WHEN Rob Harley’s 6ft 6in and 17st frame filled the doorway of the press room at Scotstoun Stadium on Tuesday afternoon, he was – inevitably – bang on time. Clockwork punctuality seems typical of a man who was often described as a machine by former Glasgow Warriors coach Sean Lineen.
Square shoulders, straight back and hands at his side, there is a robotic quality to the 23-year-old’s off-field mannerisms which is entirely in keeping with his on-field persona as a relentless, reliable and (when the need arises) ruthless back-five forward.
He will never be the most glamorous member of any side he plays in, but his work-rate and all-round toughness ensures that none of the coaching staff or fellow players at the Warriors is in any doubt as to his importance to the team.
As forwards coach Shade Munro says: “His qualities are: work-rate, aggression, ability to do the good things over and over again. At the breakdown he is very, very aggressive and he gives us a line-out option as well. His ball carrying is coming on but he tends to be one of these players who goes to tackles and goes to breakdowns rather than carry ball. Having said that, he does it so many times and so effectively you would not want him to do anything else. He is hugely valuable to the team.”
Head coach Gregor Townsend has used 36 players during the last eight weeks in order to keep his squad fresh during a brutal run of matches leading into the climax of the season – but he has never been tempted to give Harley a week off. In fact, he is the only member of the Warriors squad to have featured in every league game this year – with an astonishing 19 starts and just three appearances off the bench.
This would be an impressive achievement for any player, but is especially so given the attritional nature of the positions Harley plays and the ferocity with which he approaches his role as one of the team’s key enforcers.
He might not be soft and cuddly, but Harley is like a Duracell bunny in that he just keeps going, and going, and going.
“I am pleased when the team is announced and I am involved. The depth in the squad is such you are not going to get a start in every game so there will be changes but it is good to be involved in the squad,” he says, with deadpan sincerity when asked about his impressive appearance record this season.
Harley is a highly intelligent individual. He was all set to pursue a career in law before deferring his degree so that he could concentrate on rugby. He is well read – in English and in French – has a lively off-beat sense of humour, and is something of an oracle within the Warriors squad when it comes to interesting trivia. But once he crosses the whitewash on game day, life is clearly about doing the simple things well.
Given that he can play across the back-row and the middle-row, it would be unfair to call him a one dimensional player – but it is telling that he doesn’t profess to viewing his role as changing much in relation to the number he has on his back.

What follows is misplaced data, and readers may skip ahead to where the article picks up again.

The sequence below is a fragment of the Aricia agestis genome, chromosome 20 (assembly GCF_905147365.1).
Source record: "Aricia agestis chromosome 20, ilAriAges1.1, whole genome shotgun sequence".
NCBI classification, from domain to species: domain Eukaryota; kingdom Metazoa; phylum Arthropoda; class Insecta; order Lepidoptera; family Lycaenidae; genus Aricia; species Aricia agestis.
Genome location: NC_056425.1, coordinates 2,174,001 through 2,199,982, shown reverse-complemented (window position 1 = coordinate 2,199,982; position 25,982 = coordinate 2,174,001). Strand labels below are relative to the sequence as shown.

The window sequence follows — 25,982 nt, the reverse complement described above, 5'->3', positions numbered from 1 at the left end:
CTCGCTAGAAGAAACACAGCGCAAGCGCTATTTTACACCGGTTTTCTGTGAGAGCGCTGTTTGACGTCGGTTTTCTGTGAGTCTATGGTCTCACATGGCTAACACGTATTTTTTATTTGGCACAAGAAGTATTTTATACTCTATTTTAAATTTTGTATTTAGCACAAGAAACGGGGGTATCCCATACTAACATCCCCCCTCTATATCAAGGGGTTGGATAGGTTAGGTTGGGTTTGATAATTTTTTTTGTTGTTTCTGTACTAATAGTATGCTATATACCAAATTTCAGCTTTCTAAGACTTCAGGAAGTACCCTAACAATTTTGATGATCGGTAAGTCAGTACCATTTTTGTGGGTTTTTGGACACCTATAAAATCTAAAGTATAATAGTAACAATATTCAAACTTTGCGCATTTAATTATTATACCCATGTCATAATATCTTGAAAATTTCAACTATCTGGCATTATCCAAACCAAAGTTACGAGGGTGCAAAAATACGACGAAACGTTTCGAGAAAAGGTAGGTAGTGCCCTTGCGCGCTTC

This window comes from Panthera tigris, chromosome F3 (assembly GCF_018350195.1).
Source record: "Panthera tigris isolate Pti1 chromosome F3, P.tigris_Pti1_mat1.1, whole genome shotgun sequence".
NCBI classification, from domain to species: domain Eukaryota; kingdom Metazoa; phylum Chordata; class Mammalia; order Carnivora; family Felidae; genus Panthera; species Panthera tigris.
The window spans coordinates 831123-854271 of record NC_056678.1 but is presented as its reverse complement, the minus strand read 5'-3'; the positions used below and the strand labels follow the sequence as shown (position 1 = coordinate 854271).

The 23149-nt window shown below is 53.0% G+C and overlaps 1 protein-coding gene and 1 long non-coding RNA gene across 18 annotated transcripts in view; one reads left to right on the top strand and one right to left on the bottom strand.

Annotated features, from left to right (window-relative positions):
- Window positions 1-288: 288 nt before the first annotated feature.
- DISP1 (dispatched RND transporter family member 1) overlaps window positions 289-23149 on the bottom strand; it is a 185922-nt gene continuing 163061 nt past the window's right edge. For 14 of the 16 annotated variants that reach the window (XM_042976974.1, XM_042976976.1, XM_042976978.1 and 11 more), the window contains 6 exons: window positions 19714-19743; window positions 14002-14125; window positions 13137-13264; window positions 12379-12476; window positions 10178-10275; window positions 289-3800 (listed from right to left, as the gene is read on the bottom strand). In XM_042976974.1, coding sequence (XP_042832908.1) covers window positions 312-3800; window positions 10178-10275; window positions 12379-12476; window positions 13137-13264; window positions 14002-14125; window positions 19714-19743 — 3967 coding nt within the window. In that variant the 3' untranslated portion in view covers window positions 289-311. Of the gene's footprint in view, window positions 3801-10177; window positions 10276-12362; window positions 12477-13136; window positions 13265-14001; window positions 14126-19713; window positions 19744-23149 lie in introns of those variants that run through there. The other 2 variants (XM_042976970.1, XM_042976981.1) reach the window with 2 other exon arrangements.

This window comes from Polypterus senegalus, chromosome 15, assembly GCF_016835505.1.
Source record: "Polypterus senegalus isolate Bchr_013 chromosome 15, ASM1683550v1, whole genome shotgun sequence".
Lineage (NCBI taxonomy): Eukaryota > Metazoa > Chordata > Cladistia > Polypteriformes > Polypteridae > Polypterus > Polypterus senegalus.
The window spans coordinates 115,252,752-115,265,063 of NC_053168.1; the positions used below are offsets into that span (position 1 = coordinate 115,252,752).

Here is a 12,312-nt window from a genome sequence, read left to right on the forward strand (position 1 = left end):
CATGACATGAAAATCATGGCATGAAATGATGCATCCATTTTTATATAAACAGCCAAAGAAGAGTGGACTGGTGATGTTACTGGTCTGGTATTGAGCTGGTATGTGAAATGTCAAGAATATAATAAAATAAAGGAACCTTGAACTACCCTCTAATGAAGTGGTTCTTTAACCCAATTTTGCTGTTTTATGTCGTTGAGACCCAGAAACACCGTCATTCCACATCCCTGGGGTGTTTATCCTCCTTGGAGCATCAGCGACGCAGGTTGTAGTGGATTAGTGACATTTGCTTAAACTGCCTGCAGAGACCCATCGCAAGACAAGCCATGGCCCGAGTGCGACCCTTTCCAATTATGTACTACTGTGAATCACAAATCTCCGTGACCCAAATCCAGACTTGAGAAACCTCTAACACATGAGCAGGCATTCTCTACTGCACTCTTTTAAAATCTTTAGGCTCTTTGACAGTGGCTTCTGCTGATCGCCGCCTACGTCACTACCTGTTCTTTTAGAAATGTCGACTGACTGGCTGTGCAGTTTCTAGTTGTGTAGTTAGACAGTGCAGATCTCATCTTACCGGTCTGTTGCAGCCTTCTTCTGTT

“In a few scrum or line-out moves we have a different responsibility for first or second phase, but apart from that we are trying to play the same way. Leone Nakarawa and Tim Swinson have both played in the second row and back-row and I’m sure they would say the same thing. You don’t try and change your game, you try and play as well as you can,” he states.
His observations on how the Warriors managed to defeat Munster five weeks ago (and about what will be required to overcome the same opposition in tomorrow night’s play-off semi-final at Scotstoun) provides another illuminating insight into Harley’s rugby philosophy.
While he values the importance of attacking well, it is the heroism of the team in defence that really pleased him.
“We played really well in that game. We showed really good patience in attack and we were willing to play through the phases until we got tries. Defence was excellent as well. There were times we were on their five metre line and it was all hands on deck,” he recalls.
“There was one particular moment when the number eight was reaching out and Chris Cusiter dived in and knocked the ball away. It was courageous defence. It is massive for us to have that under our belts.
“At the same time, I remember playing them here earlier in the season and how Munster were so physical. While we can take confidence of winning over there, they will be thinking of the same about winning here,” he added.
“We have to remember how dangerous they are and the threat that they pose. There is no doubt that we need to really step up for this game.”
It is this sort of pragmatism which will have worked in Harley’s favour when the coaching team considered their options [Josh Strauss, Chris Fusaro, Ryan Wilson, Leone Nakarawa, Tyrone Holmes and James Eddie are also vying for selection in the back-row] ahead of today’s team announcement.
The bookies have Glasgow as marginal favourites for the Munster clash, but the thrilling nature of the team’s recent performances means that there is an unprecedented level of optimism as they approach their fourth play-off in five years.
Rather than play down this factor, Harley has embraced it as a means of reinforcing his determination to get the job done.
“I think it is exciting. Playing in the previous semi-finals there was a step up in intensity from the regular season, so we know it is going to be all about the small details,” he says.
“The small mistakes will get punished and everything is heightened a little bit.
“The fact we are in front of our home fans gives us that little extra to push us over the top and to victory.”